At the time of this article’s publishing, we likely have already passed peak George Santos. Or, at least, I hope we have. I hope the newly-elected U.S. House Representative from New York, who by now is famous for a slate of lies ranging from comically benign—like his claim that he attended Baruch College on a volleyball scholarship (he did not)—to horrifically heartless—such as swindling money raised through a GoFundMe meant to pay for the life-saving surgery of a homeless Navy veteran’s beloved dog (the dog died)—has been sufficiently lampooned, denounced, derided, and that he will soon make his way towards the downward spiral he so rightly deserves.
I feel like I’ve been taking the Santos saga harder than most. The district he represents includes my hometown of Great Neck, a town so affluent I thought I grew up poor. Many of my high school classmates had financial cushions, family connections, Ivy League-level work ethics, and a determination to succeed. Until recently, I thought that a career in politics would’ve been a natural path for some of them, but not for me. Now I know that if I only had the sociopathic will to bullshit about every aspect of my life with reckless abandon, I could’ve succeeded like the best of them.
I’m not built that way. If anything, I’ve been too honest with potential employers. In job interviews, I’ve been prone to downplaying my experience and abilities out of fear of sounding too cocky. The worst I ever fudged my resume was rounding up my college GPA to the nearest tenth decimal. So for me, seeing a maniac like Santos sneak his way into the levers of power is, well, annoying.
It makes me wonder if we, as a society, have lost our ability to be skeptical. Or, have we ever been skeptical enough?
Santos is hardly the only person who slithered their way into our cultural fabric. How often have we engrossed ourselves in recent documentaries with lurid details about charismatic cult leaders? How many visionary venture capitalist CEOs have been revealed as fraudsters? And Anna Delvey; what was her deal?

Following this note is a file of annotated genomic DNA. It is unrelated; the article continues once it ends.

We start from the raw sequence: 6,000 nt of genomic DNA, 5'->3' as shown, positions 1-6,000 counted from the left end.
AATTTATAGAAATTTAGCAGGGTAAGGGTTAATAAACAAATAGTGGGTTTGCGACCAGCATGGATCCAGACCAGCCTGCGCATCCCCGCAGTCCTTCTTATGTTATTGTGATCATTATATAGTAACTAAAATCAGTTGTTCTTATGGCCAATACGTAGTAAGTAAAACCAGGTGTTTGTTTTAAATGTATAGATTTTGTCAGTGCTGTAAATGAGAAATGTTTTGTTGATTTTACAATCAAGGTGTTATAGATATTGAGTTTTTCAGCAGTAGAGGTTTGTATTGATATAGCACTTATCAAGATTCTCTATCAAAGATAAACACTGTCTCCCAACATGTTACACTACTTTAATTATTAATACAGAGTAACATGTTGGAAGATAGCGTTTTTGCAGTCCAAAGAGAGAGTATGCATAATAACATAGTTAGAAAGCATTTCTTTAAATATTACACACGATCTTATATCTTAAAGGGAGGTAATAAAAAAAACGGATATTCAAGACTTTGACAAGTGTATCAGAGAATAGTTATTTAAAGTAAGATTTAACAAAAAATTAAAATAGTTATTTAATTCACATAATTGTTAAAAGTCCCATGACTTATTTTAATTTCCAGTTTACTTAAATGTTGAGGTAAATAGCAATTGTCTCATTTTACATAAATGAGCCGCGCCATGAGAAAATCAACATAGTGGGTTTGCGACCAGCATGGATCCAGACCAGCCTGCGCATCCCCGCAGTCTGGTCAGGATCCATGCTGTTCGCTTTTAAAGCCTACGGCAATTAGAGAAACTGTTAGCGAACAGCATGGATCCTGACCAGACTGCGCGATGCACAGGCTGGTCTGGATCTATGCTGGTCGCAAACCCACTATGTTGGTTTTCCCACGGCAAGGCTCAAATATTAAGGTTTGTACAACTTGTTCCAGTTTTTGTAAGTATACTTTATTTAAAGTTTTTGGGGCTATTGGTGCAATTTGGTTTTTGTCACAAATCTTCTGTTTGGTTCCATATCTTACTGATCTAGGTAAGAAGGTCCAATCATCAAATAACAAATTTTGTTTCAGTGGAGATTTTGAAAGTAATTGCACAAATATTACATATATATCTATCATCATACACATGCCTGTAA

It’s a healthy thing to be skeptical, and we should be encouraged to question and prod for intent. So what’s keeping us from enforcing robust skepticism? I think it’s good manners.
The O.G. skeptic, the apostle Thomas, A.K.A. “Doubting Thomas,” earned his condescending nickname after not believing all the other apostles when they told him Jesus had been resurrected from death. This shouldn’t be a crazy concept to doubt. In his 1602 painting, “The Incredulity of Saint Thomas,” Caravaggio depicts Thomas harshly as a doting fool poking his finger into Jesus’ wounds, but I applaud the apostle for doing his due diligence—and I hope he washed his hands.
Unfortunately, expressing skepticism usually means crossing a line, poking the bear, or rocking the boat. For example, let’s say there’s a young, charismatic entrepreneur at a party boasting about their new asbestos startup, the polite response is to smile and wish them well in their business endeavors. The skeptic doesn’t do that. The skeptic rightly asks, “Doesn’t asbestos cause cancer?” No matter how genuine your concerns, this isn’t the best way to make friends.
So, when confronted with someone who we think in some way might be scamming us, we have a choice: Do we behave ourselves, or do we speak up?
Speaking up is low on short-term rewards. We risk rankling someone’s mood and alienating ourselves. But some people have the audacity to list themselves as a “philosopher” on their LinkedIn byline, and don’t we want to keep our distance from these kinds of people?
I suspect that if Santos himself was confronted with the asbestos entrepreneur, he’d choose to behave himself. Maybe he’d even gush that the asbestos entrepreneur had a one-in-a-million idea. Maybe Santos would mention that his dad used to be in the asbestos business, and the two of them should partner up. These are the contracts that try our world.
Some veneers are meant to be cracked. It may take a little bravery, but we don’t always have to be fascinated by charismatic imposters. We can be the ones to chip away at their egos and rein them in. We might not always prevent an outbreak of fraud, but at the very least, we’ll be less likely to join a cult.
Could a healthier grasp of skepticism have stopped George Santos before his election? I think so, but I can’t be certain. Then again, having graduated from the Sorbonne with dual PhDs in psychology and having written the foremost volume of books on the study of the pathological mind, as well as being an Olympic pole vaulting finalist, prize-winning llama breeder, and inventor of the fidget spinner, you can trust that I know what I’m talking about.
Tags mentioned:Communication Philosophy Skepticism U.S. politics